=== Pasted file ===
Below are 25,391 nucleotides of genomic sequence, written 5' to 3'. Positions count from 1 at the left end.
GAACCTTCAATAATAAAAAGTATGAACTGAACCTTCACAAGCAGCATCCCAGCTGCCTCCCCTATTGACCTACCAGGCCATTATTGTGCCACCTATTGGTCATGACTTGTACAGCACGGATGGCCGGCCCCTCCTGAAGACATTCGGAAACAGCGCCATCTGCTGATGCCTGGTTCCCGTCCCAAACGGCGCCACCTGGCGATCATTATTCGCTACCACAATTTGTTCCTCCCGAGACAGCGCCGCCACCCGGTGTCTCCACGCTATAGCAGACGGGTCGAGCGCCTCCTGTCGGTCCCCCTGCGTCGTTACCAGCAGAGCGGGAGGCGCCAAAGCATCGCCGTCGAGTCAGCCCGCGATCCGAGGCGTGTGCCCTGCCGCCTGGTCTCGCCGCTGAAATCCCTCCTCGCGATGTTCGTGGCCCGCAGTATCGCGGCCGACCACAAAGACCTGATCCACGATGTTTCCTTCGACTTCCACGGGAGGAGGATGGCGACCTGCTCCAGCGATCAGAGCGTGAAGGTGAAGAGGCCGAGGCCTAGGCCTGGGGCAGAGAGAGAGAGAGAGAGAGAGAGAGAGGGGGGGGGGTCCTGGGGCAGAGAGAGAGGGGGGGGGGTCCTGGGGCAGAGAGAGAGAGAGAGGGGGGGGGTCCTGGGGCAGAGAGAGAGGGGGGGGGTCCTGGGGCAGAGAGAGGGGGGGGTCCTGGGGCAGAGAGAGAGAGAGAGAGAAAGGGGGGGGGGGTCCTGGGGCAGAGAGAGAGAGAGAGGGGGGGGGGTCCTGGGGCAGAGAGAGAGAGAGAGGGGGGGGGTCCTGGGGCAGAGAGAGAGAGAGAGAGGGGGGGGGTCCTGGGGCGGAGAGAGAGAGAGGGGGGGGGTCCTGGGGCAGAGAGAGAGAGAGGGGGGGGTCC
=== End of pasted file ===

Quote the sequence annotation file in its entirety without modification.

Below are 25,391 nucleotides of genomic sequence, written 5' to 3'. Positions count from 1 at the left end.
GAACCTTCAATAATAAAAAGTATGAACTGAACCTTCACAAGCAGCATCCCAGCTGCCTCCCCTATTGACCTACCAGGCCATTATTGTGCCACCTATTGGTCATGACTTGTACAGCACGGATGGCCGGCCCCTCCTGAAGACATTCGGAAACAGCGCCATCTGCTGATGCCTGGTTCCCGTCCCAAACGGCGCCACCTGGCGATCATTATTCGCTACCACAATTTGTTCCTCCCGAGACAGCGCCGCCACCCGGTGTCTCCACGCTATAGCAGACGGGTCGAGCGCCTCCTGTCGGTCCCCCTGCGTCGTTACCAGCAGAGCGGGAGGCGCCAAAGCATCGCCGTCGAGTCAGCCCGCGATCCGAGGCGTGTGCCCTGCCGCCTGGTCTCGCCGCTGAAATCCCTCCTCGCGATGTTCGTGGCCCGCAGTATCGCGGCCGACCACAAAGACCTGATCCACGATGTTTCCTTCGACTTCCACGGGAGGAGGATGGCGACCTGCTCCAGCGATCAGAGCGTGAAGGTGAAGAGGCCGAGGCCTAGGCCTGGGGCAGAGAGAGAGAGAGAGAGAGAGAGAGAGGGGGGGGGGTCCTGGGGCAGAGAGAGAGGGGGGGGGGTCCTGGGGCAGAGAGAGAGAGAGAGGGGGGGGGTCCTGGGGCAGAGAGAGAGGGGGGGGGTCCTGGGGCAGAGAGAGGGGGGGGTCCTGGGGCAGAGAGAGAGAGAGAGAGAAAGGGGGGGGGGGTCCTGGGGCAGAGAGAGAGAGAGAGGGGGGGGGGTCCTGGGGCAGAGAGAGAGAGAGAGGGGGGGGGTCCTGGGGCAGAGAGAGAGAGAGAGAGGGGGGGGGTCCTGGGGCGGAGAGAGAGAGAGGGGGGGGGTCCTGGGGCAGAGAGAGAGAGAGGGGGGGGTCC